By now, a lot of the real fishy players had left after doing their money in and headed home. The table changed again and was a little bit better now but not by much. We had already decided to stand up at 4am but when that came around, my buddy said he had gotten his second wind and he thought the table was particularly juicy right now. At about 10 minutes before our scheduled finish I had exactly $400 left in front of me after going on a cold run and being hit by one particular river which counterfeited my two pair on a hand that I had been betting all the way. I was feeling kinda hungry and was playing uber tight for the last 15 minutes or so because I wanted to cash out at exactly $400 instead of something like $395, so I said I would be more than happy to wait an hour while he scratches his itch. When 4am came around though, I decided to play properly and make the most of the last hour.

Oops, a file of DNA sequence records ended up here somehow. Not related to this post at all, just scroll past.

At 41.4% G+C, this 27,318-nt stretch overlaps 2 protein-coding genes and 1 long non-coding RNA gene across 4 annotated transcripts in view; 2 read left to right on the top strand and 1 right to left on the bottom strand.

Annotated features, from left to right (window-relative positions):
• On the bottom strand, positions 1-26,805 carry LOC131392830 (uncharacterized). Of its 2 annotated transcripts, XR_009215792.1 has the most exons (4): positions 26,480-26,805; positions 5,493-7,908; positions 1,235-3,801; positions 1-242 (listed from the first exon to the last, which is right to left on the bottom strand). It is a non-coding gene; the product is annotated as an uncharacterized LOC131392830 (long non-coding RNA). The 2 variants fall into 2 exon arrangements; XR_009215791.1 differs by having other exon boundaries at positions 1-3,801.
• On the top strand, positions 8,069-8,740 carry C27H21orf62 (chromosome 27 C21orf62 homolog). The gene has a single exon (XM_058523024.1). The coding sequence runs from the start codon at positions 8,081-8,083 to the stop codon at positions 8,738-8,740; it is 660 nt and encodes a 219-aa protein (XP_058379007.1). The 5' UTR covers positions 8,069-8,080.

All night I had been dealt 63 maybe 4 times and I played them 3 out of those times, without hitting anything. At about 4.15am I had 6d3d and called a small raise to go to a multi way flop that comes – 663. Yeah, not too bad. One guy bets and I just call as everyone folds. Turn was a 9, he bets and I raised, he called. River was an Ace – which I figure was a good card for me. He bets, I raise and he calls. I show my 63 for the flopped full house, and he shows 69 for his turned one. Ouch! That one hurt but there was no way he was folding after the flop. Really though, you get what you deserve when you play crap like 63d to a raise out of position.

I got some chips back in the last hand I won, with my first big pair of the night holding up – KK vs AXc with the second club coming on the turn and thankfully not the river. On the night I had 5 pocket pairs – in order that they happened 55, 55, 99, 33 and then KK. The kings were the only ones to make any money. I had AQ and AK once, and that was about it for the good starting hands.